Posted by: wordsmithsuk | January 18, 2011

The Best of Adair on Leadership and Management: book review

In this book, editor Neil Thomas has bound together all the essential nuggets of wisdom from John Adair’s long and distinguished career. It’s almost every piece of theory that the new or aspiring manager could ever need – how to manage yourself and how to manage others.

You will have come across most of this material many times before, unless you are very new to management or have just arrived from the planet Zog. Want to check how to manage your time? That comes up on page 3. Need to gen up on motivation theory? Turn quickly to page 171. Got a problem to solve? All you need is on page 47. The underlying aim, says Adair in his foreword,  is to make you into ‘a more effective leader and manager’.

The problem for me is that mugging up on the theory doesn’t transform anyone into a good manager. To be fair, Adair admits this in his foreword. But I don’t agree with his assertion that it’s enough just to sit quietly and reflect on one’s performance. Managers also need feedback from others – from their own managers, from team members, from colleagues and from mentors. In fact, there is a whole raft of theory on self-development or continuous professional development which is missing from this book. Good managers aren’t automatons putting bulleted lists of theories into practice. They try to do their best in difficult situations, and often get it wrong. The best managers are able to face up to their mistakes, and learn from them.

It would help if the material contained a few examples and case studies to bring this dry old stuff to life, and to make it relevant to the challenges and circumstances that managers face in 21st century. There are no people in these pages – just lots of bullets, theories and information. There is no hint of the diverse environments and cultures that managers have to deal with, that management is a tough job, that (whatever Adair would have us believe) there are often no right or wrong answers. When reading this, I longed to read about flesh-and-blood people who are struggling with the reality of life in business and trying to apply the arid theories to real situations.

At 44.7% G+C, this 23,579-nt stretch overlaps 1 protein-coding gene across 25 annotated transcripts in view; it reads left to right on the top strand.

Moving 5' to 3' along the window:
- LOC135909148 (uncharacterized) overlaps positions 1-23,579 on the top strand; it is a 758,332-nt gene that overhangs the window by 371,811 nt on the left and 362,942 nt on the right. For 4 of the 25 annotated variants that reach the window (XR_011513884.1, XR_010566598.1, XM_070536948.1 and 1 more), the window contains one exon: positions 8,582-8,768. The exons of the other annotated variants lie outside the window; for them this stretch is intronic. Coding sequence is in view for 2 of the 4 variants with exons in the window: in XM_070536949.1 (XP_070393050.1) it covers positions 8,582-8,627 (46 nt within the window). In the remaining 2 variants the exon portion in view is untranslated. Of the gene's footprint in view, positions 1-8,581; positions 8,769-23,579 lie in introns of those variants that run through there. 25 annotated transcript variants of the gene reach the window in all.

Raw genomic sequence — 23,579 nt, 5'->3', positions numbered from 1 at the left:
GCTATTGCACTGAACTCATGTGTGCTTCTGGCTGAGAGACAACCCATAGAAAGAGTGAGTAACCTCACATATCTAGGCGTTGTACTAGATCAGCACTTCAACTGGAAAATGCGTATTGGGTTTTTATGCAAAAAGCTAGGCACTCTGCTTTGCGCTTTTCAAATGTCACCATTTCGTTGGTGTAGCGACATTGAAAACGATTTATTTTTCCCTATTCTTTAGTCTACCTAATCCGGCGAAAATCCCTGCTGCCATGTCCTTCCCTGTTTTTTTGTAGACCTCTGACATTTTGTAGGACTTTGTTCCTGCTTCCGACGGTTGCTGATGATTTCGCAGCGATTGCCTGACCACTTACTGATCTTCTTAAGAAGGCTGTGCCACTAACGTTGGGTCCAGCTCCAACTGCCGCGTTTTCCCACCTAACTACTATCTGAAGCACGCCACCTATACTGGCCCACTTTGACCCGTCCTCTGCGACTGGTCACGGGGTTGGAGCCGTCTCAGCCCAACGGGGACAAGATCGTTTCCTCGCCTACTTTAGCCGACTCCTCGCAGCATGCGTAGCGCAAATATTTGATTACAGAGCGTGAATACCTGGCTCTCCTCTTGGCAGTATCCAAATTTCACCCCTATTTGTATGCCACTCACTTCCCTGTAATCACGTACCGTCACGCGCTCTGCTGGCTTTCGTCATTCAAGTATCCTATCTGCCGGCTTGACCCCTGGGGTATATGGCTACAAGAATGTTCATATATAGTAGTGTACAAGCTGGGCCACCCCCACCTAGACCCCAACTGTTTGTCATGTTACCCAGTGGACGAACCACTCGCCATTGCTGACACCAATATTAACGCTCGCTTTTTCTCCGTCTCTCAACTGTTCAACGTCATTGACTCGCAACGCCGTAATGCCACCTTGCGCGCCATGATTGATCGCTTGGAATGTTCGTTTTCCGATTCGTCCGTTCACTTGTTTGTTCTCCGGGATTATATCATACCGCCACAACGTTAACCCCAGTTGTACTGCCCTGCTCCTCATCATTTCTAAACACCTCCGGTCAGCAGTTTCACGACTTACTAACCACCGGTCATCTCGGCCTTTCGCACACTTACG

Apart from the sections on managing yourself, the book contains about 50 pages, yes 50 pages, of bons mots from just about everyone ever tried to say anything at all wise. That includes Poe, Schiller, Homer, Montgomery and my Aunty Peggy from Rochdale. A few appropriate quotations would be acceptable and thought-provoking. But page after page of large print? It feels like padding.

The content does a good job of summarising all the well tried and tested management and leadership processes and approaches. It would be useful for students and wet-behind-the ears managers. But it does nothing at all to motivate and inspire readers who want to move on to the next level.

Do you want to be a better manager? Do want to learn how or coach/mentor your team members so they can develop their skills? You won’t find anything better than this ‘masterpiece of blended learning’.

Coaching and Mentoring for Success is a double audio CD with lots of online resources available from Word Smiths’ website or from Amazon.


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